I’ll have to stay unforgiven, I guess. I will continue to write about chickadees and bushtits, spiders and seals: small creatures of forest and sea, living their little lives in shimmering, stunning, awe-inducing ways and means. I’ll let others expound on the anthropogenic violence that pervades their world and ours. I’m convinced that we deserve a respite of delight now and then: for our own sake and for the creatures. At least, I need it.

* * * * *
Coincidentally, on the same day that Moore’s essay arrived on my Facebook page, I also received “A Brief for the Defense,” a poem by Jack Gilbert, courtesy of The Sun magazine. Here’s an excerpt; please read the entire remarkable poem.

We must risk delight. We can do without pleasure, but not delight. Not enjoyment. We must have the stubbornness to accept our gladness in the ruthless furnace of this world.

I insist on our right to be dilettantes—ones who take delight in things—and on the legitimacy of moments of joy unfettered by reminders that we’re nearing the event horizon of an ecological black hole. That doesn’t mean I’m one bit less aware of how fragile and threatened it all is. It just means I never forget why it’s worth saving.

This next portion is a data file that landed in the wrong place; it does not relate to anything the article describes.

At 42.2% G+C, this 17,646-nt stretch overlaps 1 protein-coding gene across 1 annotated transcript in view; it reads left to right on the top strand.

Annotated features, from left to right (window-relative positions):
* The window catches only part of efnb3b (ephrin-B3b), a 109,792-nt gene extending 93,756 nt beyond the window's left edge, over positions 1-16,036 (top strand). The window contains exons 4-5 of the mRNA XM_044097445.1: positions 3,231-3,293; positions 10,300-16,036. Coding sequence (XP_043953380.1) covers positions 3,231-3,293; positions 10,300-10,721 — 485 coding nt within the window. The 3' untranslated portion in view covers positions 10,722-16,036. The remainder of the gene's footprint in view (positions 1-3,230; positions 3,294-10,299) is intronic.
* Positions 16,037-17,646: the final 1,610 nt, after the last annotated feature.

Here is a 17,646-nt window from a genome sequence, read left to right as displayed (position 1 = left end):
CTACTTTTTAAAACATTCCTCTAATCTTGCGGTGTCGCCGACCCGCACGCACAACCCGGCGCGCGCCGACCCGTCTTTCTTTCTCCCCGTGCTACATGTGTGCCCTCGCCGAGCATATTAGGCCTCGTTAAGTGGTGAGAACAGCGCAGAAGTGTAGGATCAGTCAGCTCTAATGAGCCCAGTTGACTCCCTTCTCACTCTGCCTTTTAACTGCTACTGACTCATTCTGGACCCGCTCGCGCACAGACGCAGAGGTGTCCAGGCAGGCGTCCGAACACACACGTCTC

Black-throated Gray Warbler with nesting material Lincoln Park, West Seattle

Black-throated Gray Warbler with nesting material
Lincoln Park, West Seattle

Tangled

The air itself seemed to be shimmering and vibrating. Always in favor of magic, I peered more closely to see what was going on.

The quivering was a crane fly, one of those bugs that look like giant mosquitoes but don’t actually bite or sting, whose long legs had gotten caught in the sticky strands of a spiderweb.

via Wikimedia CommonsAs the fly beat its wings with desperate speed, I waited for the spider to come scrambling out of one of the web’s anchor points to wrap it up for dinner.